HMS Barham (04)
Battleship of the Queen Elizabeth class
|Navy||The Royal Navy|
|Built by||John Brown Shipbuilding & Engineering Company Ltd. (Clydebank, Scotland)|
|Laid down||24 Feb 1913|
|Launched||31 Dec 1914|
|Commissioned||19 Aug 1915|
|Lost||25 Nov 1941|
|Loss position||32° 34'N, 26° 24'E|
The British battleship HMS Barham (04) lost on 25 Nov 1941 in position 32° 34'N, 26° 24'E.
Rebuilt during 1930/1933. 2 8-barrelled 2 pdr pom pom mounts, one on either side of the the funnel, 8 0.5" (2x4) machine guns (aft of the forward conning tower) and a HA DCT (High Angle Director Control Tower) at the head of the foremast were added. The pole mainmast was replaced with a tripod mast to support a second HA DCT. During the war 16 2 pdr pom pom guns (2x8) replaced the 8 x 0.5" (2x4) machine guns (aft of the forward conning tower), 12 0.5" machine guns (3x4) were added, 2 mounts on B turret and 1 mount on X turret.
During the First World War, she served in the North Sea with the Grand Fleet. She was present at the Battle of Jutland. After the end of that conflict HMS Barham was an active member of the British battle fleet. The battleship was modernized in 1930/1933, emerging with a single smokestack, enhanced protection against long-range gunfire, bombs and torpedoes, an improved anti-aircraft gun battery and an aircraft catapult.
During the Second World War HMS Barham operated in the Atlantic and Mediterranean. She was damaged by a torpedo from the German submarine U-30 on 28 December 1939, while at sea north of the Hebrides in position 58º47'N, 08º05'W. In September 1940, she engaged the French battleship Richelieu at Dakar, Senegal. Barham was in the Mediterranean in 1941, taking part in the Battle of Cape Matapan in March and receiving bomb damage in May.
On 25 November 1941, while steaming to cover an attack on Italian convoys, HMS Barham (Capt. Geoffrey Clement Cooke, RN) was hit at 1629 hours north of Sidi Barrani, in position 32º34'N, 26º24'E by three torpedoes from the German submarine U-331. As she rolled over to port, her after magazines exploded and the ship quickly sank with the loss 862 members of her crew. There were 449 survivors.
|U-boat Attack||See our U-boat attack entry for the HMS Barham|
Commands listed for HMS Barham (04)
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|1||Capt. Sir Harold Thomas Coulthard Walker, RN||31 Jan 1939||25 Mar 1940|
|2||Capt. Geoffrey Clement Cooke, RN||25 Mar 1940||25 Nov 1941 (+)|
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Notable events involving Barham include:
28 Dec 1939
HMS Barham (Capt. H.T.C. Walker, RN) was damaged by a torpedo fired from German U-boat U-30 off the Hebrides in position 58°47'N, 08°05W. She was out of action for six months (completed on 30 June 1940) while she was being repaired at Birkenhead by Cammell Laird,
7 Nov 1940
HMS Berwick (Capt. G.L. Warren, RN) refuelled at Gibraltar then left for Alexandria in company of battleship HMS Barham (Capt G.C. Cooke, RN), light cruiser HMS Glasgow (Capt. H. Hickling, RN) and the destroyers HMS Encounter (Lt.Cdr. E.V.St J. Morgan, RN), HMS Gallant (Lt.Cdr. C.P.F. Brown, RN), HMS Greyhound (Cdr. W.R. Marshall A'Deane, DSC, RN) and HMS Griffin (Lt.Cdr J. Lee-Barber, DSO, RN).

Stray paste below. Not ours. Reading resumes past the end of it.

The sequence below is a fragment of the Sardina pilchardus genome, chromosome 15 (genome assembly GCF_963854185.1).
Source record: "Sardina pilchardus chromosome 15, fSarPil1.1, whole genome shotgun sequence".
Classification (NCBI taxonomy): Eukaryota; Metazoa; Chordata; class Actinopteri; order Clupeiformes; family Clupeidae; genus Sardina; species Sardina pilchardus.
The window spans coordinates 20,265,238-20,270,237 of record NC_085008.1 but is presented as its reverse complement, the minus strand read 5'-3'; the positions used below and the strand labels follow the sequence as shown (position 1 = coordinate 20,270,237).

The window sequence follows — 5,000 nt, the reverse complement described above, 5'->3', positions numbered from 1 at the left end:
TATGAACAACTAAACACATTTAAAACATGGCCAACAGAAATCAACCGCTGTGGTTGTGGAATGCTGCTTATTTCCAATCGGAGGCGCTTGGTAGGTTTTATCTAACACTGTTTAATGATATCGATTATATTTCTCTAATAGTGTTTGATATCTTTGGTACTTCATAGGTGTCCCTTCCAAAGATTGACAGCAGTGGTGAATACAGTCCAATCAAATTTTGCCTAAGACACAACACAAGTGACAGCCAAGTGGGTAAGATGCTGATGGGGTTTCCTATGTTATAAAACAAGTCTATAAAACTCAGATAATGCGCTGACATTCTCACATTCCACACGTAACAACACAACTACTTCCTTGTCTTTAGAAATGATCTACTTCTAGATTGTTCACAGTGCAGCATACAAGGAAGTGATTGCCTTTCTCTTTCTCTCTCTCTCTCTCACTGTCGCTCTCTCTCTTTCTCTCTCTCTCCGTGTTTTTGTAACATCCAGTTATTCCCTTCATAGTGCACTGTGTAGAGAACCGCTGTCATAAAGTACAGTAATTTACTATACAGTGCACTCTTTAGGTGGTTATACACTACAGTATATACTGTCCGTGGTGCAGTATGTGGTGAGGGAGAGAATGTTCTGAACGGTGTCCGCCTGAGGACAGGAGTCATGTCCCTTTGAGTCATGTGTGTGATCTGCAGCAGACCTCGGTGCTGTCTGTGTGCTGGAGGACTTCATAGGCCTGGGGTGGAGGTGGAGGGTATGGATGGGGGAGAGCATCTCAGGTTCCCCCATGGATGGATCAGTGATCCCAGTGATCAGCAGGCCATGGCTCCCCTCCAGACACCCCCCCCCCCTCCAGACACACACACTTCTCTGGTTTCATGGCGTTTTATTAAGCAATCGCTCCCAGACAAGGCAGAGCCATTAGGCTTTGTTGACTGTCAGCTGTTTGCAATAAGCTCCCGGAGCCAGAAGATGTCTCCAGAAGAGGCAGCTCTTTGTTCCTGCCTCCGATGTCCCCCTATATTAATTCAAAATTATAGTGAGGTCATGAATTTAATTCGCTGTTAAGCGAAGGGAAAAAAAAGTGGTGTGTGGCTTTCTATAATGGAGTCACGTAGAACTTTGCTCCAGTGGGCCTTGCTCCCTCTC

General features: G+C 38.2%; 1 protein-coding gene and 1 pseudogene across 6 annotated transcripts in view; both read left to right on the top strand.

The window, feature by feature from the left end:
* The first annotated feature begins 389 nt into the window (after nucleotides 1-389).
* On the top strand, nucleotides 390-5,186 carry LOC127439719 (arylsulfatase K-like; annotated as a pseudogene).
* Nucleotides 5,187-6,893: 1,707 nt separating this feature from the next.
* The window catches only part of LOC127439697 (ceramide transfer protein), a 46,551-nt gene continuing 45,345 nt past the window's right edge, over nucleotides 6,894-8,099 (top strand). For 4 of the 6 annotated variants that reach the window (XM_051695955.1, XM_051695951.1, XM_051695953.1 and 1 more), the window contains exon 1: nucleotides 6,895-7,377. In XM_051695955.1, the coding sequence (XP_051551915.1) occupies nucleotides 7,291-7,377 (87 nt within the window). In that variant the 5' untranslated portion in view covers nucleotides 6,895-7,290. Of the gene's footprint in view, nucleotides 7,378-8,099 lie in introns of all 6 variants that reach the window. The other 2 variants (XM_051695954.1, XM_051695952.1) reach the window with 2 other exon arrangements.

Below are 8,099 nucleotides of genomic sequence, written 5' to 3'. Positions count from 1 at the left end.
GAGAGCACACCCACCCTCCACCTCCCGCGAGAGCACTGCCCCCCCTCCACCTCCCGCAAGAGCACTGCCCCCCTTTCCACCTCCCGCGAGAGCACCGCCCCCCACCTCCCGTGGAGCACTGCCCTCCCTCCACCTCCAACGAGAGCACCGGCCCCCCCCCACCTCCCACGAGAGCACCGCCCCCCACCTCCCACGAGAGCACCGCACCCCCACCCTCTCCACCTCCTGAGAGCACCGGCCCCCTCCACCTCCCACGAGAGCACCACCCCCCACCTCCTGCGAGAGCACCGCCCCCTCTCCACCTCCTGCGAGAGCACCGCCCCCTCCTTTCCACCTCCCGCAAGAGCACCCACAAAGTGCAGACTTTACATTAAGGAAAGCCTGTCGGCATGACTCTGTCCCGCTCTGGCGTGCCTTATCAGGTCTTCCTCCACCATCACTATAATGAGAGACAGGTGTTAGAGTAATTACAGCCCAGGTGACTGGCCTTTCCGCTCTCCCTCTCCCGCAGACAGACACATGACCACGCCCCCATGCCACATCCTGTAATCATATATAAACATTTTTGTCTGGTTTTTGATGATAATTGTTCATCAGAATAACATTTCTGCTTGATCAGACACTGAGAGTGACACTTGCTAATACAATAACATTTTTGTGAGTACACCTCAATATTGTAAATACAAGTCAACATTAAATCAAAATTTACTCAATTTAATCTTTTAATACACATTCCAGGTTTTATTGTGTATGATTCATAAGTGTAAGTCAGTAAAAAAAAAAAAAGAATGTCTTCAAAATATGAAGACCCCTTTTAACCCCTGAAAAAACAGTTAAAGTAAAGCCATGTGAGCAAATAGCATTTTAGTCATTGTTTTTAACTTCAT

21 Apr 1941
Submarine HMS Truant (Lt.Cdr. H.A.V. Haggard, RN) acts as beacon for the Mediterranean Fleet during a bombardment of Tripoli. The bombardment was carried out by the battleships HMS Warspite (Capt. D.B. Fisher, CBE, RN), HMS Barham (Capt. G.C. Cooke, RN), and HMS Valiant (Capt. C.E. Morgan, RN), light cruiser HMS Gloucester (Capt. H.A. Rowley, RN), and destroyers HMS Hasty (Lt.Cdr. L.R.K. Tyrwhitt, DSC, RN), HMS Havock (Lt. G.R.G. Watkins, RN), HMS Hereward (Lt. W.J. Munn, RN), HMS Hero (Cdr. H.W. Biggs, DSO, RN), HMS Hotspur (Lt.Cdr. C.P.F. Brown, RN), HMS Jaguar (Lt.Cdr. J.F.W. Hine, RN), HMS Janus (Cdr. J.A.W. Tothill, RN), HMS Jervis (Capt. P.J. Mack, DSO, RN), and HMS Juno (Cdr. St.J.R.J. Tyrwhitt, RN). The Italian torpedo boat Partenope and six freighters were damaged in the bombardment. According to Italian sources the steamers Assiria (2705 GRT, built 1928) and Marocchino (1524 GRT, built 1920) sank in shallow waters, the motorboat Ciconetti sank in deep waters and the steamer Sabbia (5787 GRT, built 1926) was damaged.
Later on this day Truant attacks what is believed to be the small Italian tanker V 52/ Rosa (246 GRT, 1922) with 2 torpedoes off Tripoli, Libya. Both torpedoes missed their target. Italian sources cannot confirm the identity of the ship attacked.
(All times are zone -2)
In position 033° Tajura 3.5 nautical miles sighted an Italian Auxiliary to the Southward. Closed to attack.
1410 hours - In only 50 feet of water fired 2 torpedoes from 2000 yards. The torpedoes were sighted by the enemy which altered course to avoid.
1430 hours - Surfaced and proceeded to deeper water on the main engines.
1520 hours - Dived. (2)
- ADM 173/15863
- ADM 199/1861
ADM numbers indicate documents at the British National Archives at Kew, London.